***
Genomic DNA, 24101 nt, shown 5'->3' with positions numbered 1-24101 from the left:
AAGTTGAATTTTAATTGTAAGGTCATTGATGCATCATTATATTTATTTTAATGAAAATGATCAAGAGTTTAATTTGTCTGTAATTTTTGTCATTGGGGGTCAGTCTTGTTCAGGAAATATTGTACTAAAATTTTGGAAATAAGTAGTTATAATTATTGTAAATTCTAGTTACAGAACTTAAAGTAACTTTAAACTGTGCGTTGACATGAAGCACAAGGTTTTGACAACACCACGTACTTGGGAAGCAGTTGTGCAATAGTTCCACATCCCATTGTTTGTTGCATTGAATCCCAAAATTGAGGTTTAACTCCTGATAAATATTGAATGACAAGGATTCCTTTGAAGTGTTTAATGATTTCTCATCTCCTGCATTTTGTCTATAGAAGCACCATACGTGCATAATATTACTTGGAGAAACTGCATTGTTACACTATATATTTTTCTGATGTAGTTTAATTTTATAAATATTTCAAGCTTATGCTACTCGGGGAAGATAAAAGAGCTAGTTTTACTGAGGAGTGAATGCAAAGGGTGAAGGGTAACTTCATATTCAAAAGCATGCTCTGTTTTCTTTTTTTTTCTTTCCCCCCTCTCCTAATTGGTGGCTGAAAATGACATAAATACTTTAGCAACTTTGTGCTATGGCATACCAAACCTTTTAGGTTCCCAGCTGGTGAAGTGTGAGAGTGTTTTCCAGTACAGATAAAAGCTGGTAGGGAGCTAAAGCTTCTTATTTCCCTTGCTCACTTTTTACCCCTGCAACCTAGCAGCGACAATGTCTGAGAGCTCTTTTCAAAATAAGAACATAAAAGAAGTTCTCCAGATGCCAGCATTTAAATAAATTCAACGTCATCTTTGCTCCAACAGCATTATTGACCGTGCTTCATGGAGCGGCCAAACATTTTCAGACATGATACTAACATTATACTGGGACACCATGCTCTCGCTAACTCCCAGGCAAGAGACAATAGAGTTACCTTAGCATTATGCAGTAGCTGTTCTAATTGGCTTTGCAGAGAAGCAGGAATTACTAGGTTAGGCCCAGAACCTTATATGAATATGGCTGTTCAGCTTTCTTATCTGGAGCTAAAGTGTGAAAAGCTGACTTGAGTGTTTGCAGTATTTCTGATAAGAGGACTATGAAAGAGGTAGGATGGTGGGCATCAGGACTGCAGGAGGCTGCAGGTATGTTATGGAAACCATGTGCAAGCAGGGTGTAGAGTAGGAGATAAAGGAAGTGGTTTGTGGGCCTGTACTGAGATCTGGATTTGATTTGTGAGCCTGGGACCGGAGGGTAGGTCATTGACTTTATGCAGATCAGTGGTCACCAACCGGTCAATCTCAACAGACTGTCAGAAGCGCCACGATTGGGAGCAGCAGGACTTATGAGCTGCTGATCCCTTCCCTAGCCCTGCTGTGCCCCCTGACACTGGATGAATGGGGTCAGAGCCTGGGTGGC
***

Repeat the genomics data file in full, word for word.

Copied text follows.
Genomic DNA, 24101 nt, shown 5'->3' with positions numbered 1-24101 from the left:
AAGTTGAATTTTAATTGTAAGGTCATTGATGCATCATTATATTTATTTTAATGAAAATGATCAAGAGTTTAATTTGTCTGTAATTTTTGTCATTGGGGGTCAGTCTTGTTCAGGAAATATTGTACTAAAATTTTGGAAATAAGTAGTTATAATTATTGTAAATTCTAGTTACAGAACTTAAAGTAACTTTAAACTGTGCGTTGACATGAAGCACAAGGTTTTGACAACACCACGTACTTGGGAAGCAGTTGTGCAATAGTTCCACATCCCATTGTTTGTTGCATTGAATCCCAAAATTGAGGTTTAACTCCTGATAAATATTGAATGACAAGGATTCCTTTGAAGTGTTTAATGATTTCTCATCTCCTGCATTTTGTCTATAGAAGCACCATACGTGCATAATATTACTTGGAGAAACTGCATTGTTACACTATATATTTTTCTGATGTAGTTTAATTTTATAAATATTTCAAGCTTATGCTACTCGGGGAAGATAAAAGAGCTAGTTTTACTGAGGAGTGAATGCAAAGGGTGAAGGGTAACTTCATATTCAAAAGCATGCTCTGTTTTCTTTTTTTTTCTTTCCCCCCTCTCCTAATTGGTGGCTGAAAATGACATAAATACTTTAGCAACTTTGTGCTATGGCATACCAAACCTTTTAGGTTCCCAGCTGGTGAAGTGTGAGAGTGTTTTCCAGTACAGATAAAAGCTGGTAGGGAGCTAAAGCTTCTTATTTCCCTTGCTCACTTTTTACCCCTGCAACCTAGCAGCGACAATGTCTGAGAGCTCTTTTCAAAATAAGAACATAAAAGAAGTTCTCCAGATGCCAGCATTTAAATAAATTCAACGTCATCTTTGCTCCAACAGCATTATTGACCGTGCTTCATGGAGCGGCCAAACATTTTCAGACATGATACTAACATTATACTGGGACACCATGCTCTCGCTAACTCCCAGGCAAGAGACAATAGAGTTACCTTAGCATTATGCAGTAGCTGTTCTAATTGGCTTTGCAGAGAAGCAGGAATTACTAGGTTAGGCCCAGAACCTTATATGAATATGGCTGTTCAGCTTTCTTATCTGGAGCTAAAGTGTGAAAAGCTGACTTGAGTGTTTGCAGTATTTCTGATAAGAGGACTATGAAAGAGGTAGGATGGTGGGCATCAGGACTGCAGGAGGCTGCAGGTATGTTATGGAAACCATGTGCAAGCAGGGTGTAGAGTAGGAGATAAAGGAAGTGGTTTGTGGGCCTGTACTGAGATCTGGATTTGATTTGTGAGCCTGGGACCGGAGGGTAGGTCATTGACTTTATGCAGATCAGTGGTCACCAACCGGTCAATCTCAACAGACTGTCAGAAGCGCCACGATTGGGAGCAGCAGGACTTATGAGCTGCTGATCCCTTCCCTAGCCCTGCTGTGCCCCCTGACACTGGATGAATGGGGTCAGAGCCTGGGTGGC